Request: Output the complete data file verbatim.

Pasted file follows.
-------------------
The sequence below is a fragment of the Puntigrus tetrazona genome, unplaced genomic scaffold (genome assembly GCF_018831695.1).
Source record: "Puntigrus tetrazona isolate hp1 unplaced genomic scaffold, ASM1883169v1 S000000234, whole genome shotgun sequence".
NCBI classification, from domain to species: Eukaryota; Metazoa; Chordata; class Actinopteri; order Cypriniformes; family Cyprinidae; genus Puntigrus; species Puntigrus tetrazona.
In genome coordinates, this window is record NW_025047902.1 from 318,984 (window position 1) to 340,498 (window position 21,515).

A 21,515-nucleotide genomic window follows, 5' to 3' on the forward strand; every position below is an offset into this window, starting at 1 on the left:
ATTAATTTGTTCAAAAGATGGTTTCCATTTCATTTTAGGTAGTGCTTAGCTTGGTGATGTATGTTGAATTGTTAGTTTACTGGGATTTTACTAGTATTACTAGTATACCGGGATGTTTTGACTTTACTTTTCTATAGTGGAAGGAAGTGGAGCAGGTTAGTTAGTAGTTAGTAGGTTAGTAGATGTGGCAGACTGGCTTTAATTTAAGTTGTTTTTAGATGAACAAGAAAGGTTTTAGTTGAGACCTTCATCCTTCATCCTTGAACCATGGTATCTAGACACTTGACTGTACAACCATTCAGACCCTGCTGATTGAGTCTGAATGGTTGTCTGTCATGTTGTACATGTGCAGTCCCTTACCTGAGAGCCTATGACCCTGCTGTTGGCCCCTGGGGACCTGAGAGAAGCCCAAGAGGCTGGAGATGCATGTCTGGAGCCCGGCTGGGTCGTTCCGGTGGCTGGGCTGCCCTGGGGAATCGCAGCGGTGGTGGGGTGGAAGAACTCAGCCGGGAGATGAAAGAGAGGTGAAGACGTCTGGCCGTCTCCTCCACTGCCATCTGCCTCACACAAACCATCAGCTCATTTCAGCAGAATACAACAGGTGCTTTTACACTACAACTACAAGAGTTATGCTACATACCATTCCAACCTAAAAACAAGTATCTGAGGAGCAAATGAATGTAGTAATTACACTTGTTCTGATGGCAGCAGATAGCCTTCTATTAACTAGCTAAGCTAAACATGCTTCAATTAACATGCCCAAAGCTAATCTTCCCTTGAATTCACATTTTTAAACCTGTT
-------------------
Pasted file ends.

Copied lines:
The sequence below is a fragment of the Puntigrus tetrazona genome, unplaced genomic scaffold (genome assembly GCF_018831695.1).
Source record: "Puntigrus tetrazona isolate hp1 unplaced genomic scaffold, ASM1883169v1 S000000234, whole genome shotgun sequence".
NCBI classification, from domain to species: Eukaryota; Metazoa; Chordata; class Actinopteri; order Cypriniformes; family Cyprinidae; genus Puntigrus; species Puntigrus tetrazona.
In genome coordinates, this window is record NW_025047902.1 from 318,984 (window position 1) to 340,498 (window position 21,515).

A 21,515-nucleotide genomic window follows, 5' to 3' on the forward strand; every position below is an offset into this window, starting at 1 on the left:
ATTAATTTGTTCAAAAGATGGTTTCCATTTCATTTTAGGTAGTGCTTAGCTTGGTGATGTATGTTGAATTGTTAGTTTACTGGGATTTTACTAGTATTACTAGTATACCGGGATGTTTTGACTTTACTTTTCTATAGTGGAAGGAAGTGGAGCAGGTTAGTTAGTAGTTAGTAGGTTAGTAGATGTGGCAGACTGGCTTTAATTTAAGTTGTTTTTAGATGAACAAGAAAGGTTTTAGTTGAGACCTTCATCCTTCATCCTTGAACCATGGTATCTAGACACTTGACTGTACAACCATTCAGACCCTGCTGATTGAGTCTGAATGGTTGTCTGTCATGTTGTACATGTGCAGTCCCTTACCTGAGAGCCTATGACCCTGCTGTTGGCCCCTGGGGACCTGAGAGAAGCCCAAGAGGCTGGAGATGCATGTCTGGAGCCCGGCTGGGTCGTTCCGGTGGCTGGGCTGCCCTGGGGAATCGCAGCGGTGGTGGGGTGGAAGAACTCAGCCGGGAGATGAAAGAGAGGTGAAGACGTCTGGCCGTCTCCTCCACTGCCATCTGCCTCACACAAACCATCAGCTCATTTCAGCAGAATACAACAGGTGCTTTTACACTACAACTACAAGAGTTATGCTACATACCATTCCAACCTAAAAACAAGTATCTGAGGAGCAAATGAATGTAGTAATTACACTTGTTCTGATGGCAGCAGATAGCCTTCTATTAACTAGCTAAGCTAAACATGCTTCAATTAACATGCCCAAAGCTAATCTTCCCTTGAATTCACATTTTTAAACCTGTT